Though CEO Yaccarino said the company was “close to break even” on August 10, 2023, onlookers remained skeptical. Musk’s July statement makes this financial recovery questionable.

On July 23, 2023 Musk announced he was rebranding Twitter as X. He tweeted a request for proposed logos, chose one, and implemented it the next day.

Musk Tweet July 24 2023 with X logo projected onto headquarters

Musk envisions X as an “everything app,” enabling users to make payments, get news, and order food, among other things.

X CEO Yaccarino tweeted about the new brand but it appears Musk is still leading it.

Twitter/X Influencers Wistful, Watching, Wary, and Wandering

Some long-time Twitter users and influencers with substantial followings are hanging on.

The value they derive from X still outweighs the uncertainty, reduced visibility, and decrease in functionality.

But their patience won’t last forever. It’s waning for some already.

Ann HandleyAnn Handley (@MarketingProfs, 453,900 followers) told me, “…I’ve been spending less time [on Twitter] in the months leading up to the rebrand…But I will say that I have been enjoying [X’s new competitor] Threads.”





Mark SchaeferMark Schaefer (@MarkWSchaefer, 167,700 followers), author of The Tao of Twitter, said: “I’ve learned to navigate Twitter, er … X, in a way where I experience minimal dysfunction. Follow the good people, block the haters, rinse and repeat. I observe and comment lightly. Not too much discourse these days.”



   arvid kahlArvid Kahl, (@ArvidKahl, 120,300 followers), creator of Find Your Following, a Twitter blueprint, said: “It frustrates me that a platform like Twitter that lives and breathes by the work of the people who use it can be intentionally and violently devalued by leadership like this.

 “There are many things Musk could have focused on. Rebranding a beloved name wasn’t one of them. I still love the community on there. Just not the fact that it is now X.”

Julie Van AmeydeJulie Van Ameyde, (@SimplySocialMI, 1,057 followers) owner of Simply Social Media, LLC, said: “For me, the most significant difference is the ability to monitor Twitter for clients on Agorapulse…I am now back to manually monitoring 15 Twitter accounts and their brand mentions/keywords, causing me to waste the time I need.

I also find it interesting that many automotive OEMs abandoned Twitter/X almost overnight when the Musk transaction was complete.”

Dhariana LozanoDhariana Lozano, (@DhariLo, 22,900 followers) Social Media Consultant and Speaker, told me: “I’m not the happiest about it [changes to Twitter/X]…My biggest concern is…it seems to be heading in a very ‘pay to play’ direction and I don’t like that.”




Musk has made it harder for these influencers to enjoy the X platform and use it efficiently. That’s a recipe for contracting a brand, not expanding it.

The Real Problem at Twitter/X

From a strict renaming point-of-view, Twitter’s rebrand to X is at best premature.

Rebrands signal major changes. Musk intends those. But his changes remain aspirations.

Musk has tossed Twitter’s towering brand equity in favor of his beloved X with no strategic gravitas to show for it.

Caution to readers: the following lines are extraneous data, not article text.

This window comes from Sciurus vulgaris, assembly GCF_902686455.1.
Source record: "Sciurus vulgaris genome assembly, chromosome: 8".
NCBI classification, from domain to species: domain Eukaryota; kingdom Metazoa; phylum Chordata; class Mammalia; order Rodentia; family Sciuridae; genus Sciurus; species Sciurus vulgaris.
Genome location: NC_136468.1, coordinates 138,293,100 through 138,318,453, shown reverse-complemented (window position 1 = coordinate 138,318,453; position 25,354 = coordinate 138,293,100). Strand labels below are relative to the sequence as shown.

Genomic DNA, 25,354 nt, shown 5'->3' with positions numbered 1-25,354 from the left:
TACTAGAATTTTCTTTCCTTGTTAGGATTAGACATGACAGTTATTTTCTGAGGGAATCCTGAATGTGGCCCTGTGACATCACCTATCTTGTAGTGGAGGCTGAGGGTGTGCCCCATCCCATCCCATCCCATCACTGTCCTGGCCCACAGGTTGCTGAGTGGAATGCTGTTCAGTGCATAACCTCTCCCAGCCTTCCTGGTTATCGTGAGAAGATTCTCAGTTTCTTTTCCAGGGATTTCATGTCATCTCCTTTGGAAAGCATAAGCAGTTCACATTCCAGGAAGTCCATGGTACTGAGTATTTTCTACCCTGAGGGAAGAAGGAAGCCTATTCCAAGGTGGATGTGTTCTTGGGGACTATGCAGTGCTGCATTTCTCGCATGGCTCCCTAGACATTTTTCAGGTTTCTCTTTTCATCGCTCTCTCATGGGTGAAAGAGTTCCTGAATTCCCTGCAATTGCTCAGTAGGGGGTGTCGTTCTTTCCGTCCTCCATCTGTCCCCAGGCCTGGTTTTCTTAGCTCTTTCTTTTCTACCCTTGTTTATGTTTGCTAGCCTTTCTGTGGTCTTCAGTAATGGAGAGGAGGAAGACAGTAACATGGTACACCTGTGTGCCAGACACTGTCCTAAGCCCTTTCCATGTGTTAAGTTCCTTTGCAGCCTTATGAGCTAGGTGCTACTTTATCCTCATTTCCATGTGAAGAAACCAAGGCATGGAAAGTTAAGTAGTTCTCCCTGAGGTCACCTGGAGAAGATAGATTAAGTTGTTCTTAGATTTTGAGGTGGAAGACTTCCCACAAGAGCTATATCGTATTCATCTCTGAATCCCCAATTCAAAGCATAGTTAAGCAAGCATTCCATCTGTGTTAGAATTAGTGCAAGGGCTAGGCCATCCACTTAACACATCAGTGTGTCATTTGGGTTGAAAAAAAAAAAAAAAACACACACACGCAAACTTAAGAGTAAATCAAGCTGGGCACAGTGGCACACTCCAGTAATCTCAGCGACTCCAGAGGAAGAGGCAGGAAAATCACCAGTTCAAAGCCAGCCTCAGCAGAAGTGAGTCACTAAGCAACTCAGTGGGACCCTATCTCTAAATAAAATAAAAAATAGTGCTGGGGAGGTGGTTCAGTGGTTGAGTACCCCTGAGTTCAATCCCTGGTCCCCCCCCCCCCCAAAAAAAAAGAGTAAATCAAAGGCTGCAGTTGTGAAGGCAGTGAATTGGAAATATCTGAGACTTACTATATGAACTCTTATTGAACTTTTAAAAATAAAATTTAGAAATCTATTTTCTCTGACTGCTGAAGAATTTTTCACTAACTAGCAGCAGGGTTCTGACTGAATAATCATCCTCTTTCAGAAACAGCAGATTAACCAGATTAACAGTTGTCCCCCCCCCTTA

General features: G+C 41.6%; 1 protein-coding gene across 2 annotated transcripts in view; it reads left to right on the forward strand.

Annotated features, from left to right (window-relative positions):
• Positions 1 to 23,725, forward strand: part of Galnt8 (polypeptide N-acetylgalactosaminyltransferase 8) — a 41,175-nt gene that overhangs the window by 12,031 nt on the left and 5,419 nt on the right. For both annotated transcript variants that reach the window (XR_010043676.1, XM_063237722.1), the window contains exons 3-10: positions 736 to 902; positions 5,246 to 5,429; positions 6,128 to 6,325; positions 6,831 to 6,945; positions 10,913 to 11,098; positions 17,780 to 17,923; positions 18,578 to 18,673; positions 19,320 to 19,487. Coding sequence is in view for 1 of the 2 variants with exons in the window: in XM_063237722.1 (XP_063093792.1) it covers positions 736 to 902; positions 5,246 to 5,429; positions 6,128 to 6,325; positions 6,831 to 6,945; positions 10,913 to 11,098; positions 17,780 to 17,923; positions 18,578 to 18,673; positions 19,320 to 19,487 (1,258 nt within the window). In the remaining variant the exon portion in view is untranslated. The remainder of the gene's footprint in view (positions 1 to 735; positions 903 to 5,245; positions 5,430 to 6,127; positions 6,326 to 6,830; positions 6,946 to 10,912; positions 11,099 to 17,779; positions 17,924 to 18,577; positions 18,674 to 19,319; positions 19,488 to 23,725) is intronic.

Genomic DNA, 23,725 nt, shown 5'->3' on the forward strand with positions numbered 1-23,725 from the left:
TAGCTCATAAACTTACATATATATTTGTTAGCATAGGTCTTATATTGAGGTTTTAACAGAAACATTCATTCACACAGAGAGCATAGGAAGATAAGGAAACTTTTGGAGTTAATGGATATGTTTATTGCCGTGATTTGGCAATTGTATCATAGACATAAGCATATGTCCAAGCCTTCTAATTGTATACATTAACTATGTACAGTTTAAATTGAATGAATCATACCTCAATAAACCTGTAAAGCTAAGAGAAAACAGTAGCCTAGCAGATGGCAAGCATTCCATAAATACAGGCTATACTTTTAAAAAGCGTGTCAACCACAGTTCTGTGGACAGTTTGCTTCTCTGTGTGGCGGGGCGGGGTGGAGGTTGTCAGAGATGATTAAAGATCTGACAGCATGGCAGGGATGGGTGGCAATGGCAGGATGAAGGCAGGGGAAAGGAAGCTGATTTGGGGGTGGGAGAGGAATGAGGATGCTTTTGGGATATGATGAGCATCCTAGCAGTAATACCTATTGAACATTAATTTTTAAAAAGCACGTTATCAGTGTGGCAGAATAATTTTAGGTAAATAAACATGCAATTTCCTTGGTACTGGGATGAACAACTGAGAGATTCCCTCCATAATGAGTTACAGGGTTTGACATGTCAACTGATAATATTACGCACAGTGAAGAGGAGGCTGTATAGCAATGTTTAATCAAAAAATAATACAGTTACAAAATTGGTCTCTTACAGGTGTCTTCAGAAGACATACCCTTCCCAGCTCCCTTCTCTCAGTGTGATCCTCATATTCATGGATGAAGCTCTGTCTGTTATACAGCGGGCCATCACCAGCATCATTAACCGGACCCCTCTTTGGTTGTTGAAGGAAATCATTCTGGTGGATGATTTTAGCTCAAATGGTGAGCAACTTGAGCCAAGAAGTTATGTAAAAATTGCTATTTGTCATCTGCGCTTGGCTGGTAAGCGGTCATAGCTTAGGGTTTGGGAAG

Meanwhile the platform’s real problem is eroding trust.

The name change seems to have expedited the erosion. I ran a poll on LinkedIn asking Twitter users how the rebrand to X affected their trust of the brand.

Of the 50 Twitter users who responded, 26 said they trust X less than Twitter, and 10 said they had left Twitter.

Though not statistically significant, the results flash like the early evening iceberg warnings the Titanic ignored.

To turn this ship, X needs:

To tame Musk. His impulsive acts drained his credibility, and took Twitter down with him. Though he installed Linda Yaccarino as CEO to help win advertisers back, his prominent voice continues to undermine her and the X brand.

To build on Twitter’s essence. Twitter began and grew as the place to get live news. While X may not be able to lure defectors back, keeping users who loved Twitter would be easier if they still felt that lure.

This means taking steps to ensure news is easy to find and reliable.

To talk to users and address their concerns. Management must understand users’ and advertisers’ concerns and address them to demonstrate they care. Policies and features need to encourage use of the app, not make it harder or waste users’ time.

To take cues from users. No one switched to x’s instead of tweets. Users are still saying tweets, and that term differentiates the X platform from other social media. Go with that!

To be transparent. Though Musk’s purchase makes the company private, advertisers and influencers don’t want to invest in a brand with a questionable future. Transparency about usage, finances, and issues they are addressing is the only way to restore credibility.

To rebuild trust. X may aspire to be an “everything app,” but why would someone who doesn’t trust the platform for social media use provide personal payment information? They won’t.

Before expanding, X needs to regain the trust from key constituencies and get people to want to spend time on their app.

It’s a tall order. Do you think X can succeed?


A SIMPLE but Fun Discussion on Brands

Don’t let your brand make Twitter’s mistakes. Hear about good brand practices as Matt Lyles and I chat about them on his SIMPLE brand podcast. We discuss:

  • How brands form in customers’ minds
  • How to define your brand’s purpose and attributes
  • How your brand’s values influence your employees’ decisions and actions
  • How to recognize when your brand is acting self-centered (Elon, are you listening?)
  • And much more.

Listen (36 minutes, 58 seconds) and get show notes here.

Evelyn Starr on SIMPLE brand podcast

Just for Fun

Watch Elon Musk’s SNL monologue. (5 minutes, 36 seconds)